by D.R. Rosensteel
Genre: YA Contemporary Fiction
Release Date: January 6th 2020
Zach’s got a secret. The only reason he’s agreed to an internship at the Mastermind Complex, a high-tech academy for teens, is to use their supercomputer to find the person who framed him. He never stole anything but was locked up in juvie anyway. Now he’s out, he’s got a plan, and nothing will get in his way…not even the girl he’s been partnered with, who excels at proving opposites attract.
Jane’s got a secret. She was the informant who led to Zach’s arrest. Did she mean for that to happen? No way. And now she has to work with him to save the world. Because an “internship” at the Mastermind Complex is actually a program to train super-geniuses as soldiers in a war of the minds. Zach’s and Jane’s intellectual skills complement each other, making them an unbeatable pair.
She can’t resist their ionic attraction, but if he ever discovers the truth, she’ll lose him forever. And worse, breaking their partnership would mean sacrificing all the innocent lives depending on them.
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Ionic Attraction is a cute, probably-safe-for-preteens-too (just some kissing, mild danger for our protagonists without graphic details) YA thriller! Some aspects of the plot require more than a little suspension of belief (a super secret government agency that appears to consist of one adult and a group of teen geniuses, one of those aforementioned geniuses left in charge of a dangerous op while the adult is out of state…) but the characters are likable and the story is a page turner.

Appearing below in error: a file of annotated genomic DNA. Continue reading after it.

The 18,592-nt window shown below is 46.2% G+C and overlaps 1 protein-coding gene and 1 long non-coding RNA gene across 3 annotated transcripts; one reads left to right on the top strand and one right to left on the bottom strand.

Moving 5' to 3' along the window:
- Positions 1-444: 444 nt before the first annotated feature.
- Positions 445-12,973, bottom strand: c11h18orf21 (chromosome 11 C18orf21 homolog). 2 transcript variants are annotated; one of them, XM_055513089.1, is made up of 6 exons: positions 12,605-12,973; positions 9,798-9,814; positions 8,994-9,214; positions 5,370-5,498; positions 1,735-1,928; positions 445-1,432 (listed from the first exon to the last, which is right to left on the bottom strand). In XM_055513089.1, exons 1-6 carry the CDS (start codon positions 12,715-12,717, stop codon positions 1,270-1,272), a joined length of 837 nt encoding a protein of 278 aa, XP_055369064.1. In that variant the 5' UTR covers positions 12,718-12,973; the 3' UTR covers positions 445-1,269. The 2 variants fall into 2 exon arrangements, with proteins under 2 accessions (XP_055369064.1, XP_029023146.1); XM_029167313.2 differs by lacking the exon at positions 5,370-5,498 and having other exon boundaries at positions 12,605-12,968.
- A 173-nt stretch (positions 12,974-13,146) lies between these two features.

Plus, the explanation for the title is freaking adorable. I have no idea if the science of the story makes any sense whatsoever, but I enjoyed my time with Zach and Jane (and Nolan, Michael, Mina, Anna, and Mr. Parker) and would be willing to pick up a next book if D.R. Rosensteel were inclined to write one.
Rating: 4 stars / B
I voluntarily reviewed an Advance Reader Copy of this book.
About the Author:
D. R. Rosensteel is a research consultant who had no intention of writing anything but technical papers describing his theories of metaphysical psychometry. But when a hoodied teen showed him a device that turned her thoughts into weapons, and told him about a secret society of protectors who trained her in their underground Academy, he knew her story had to be written. Rosensteel has put his research on hold to document the adventures of a girl whose face he’s never seen and whose real name he’ll never know.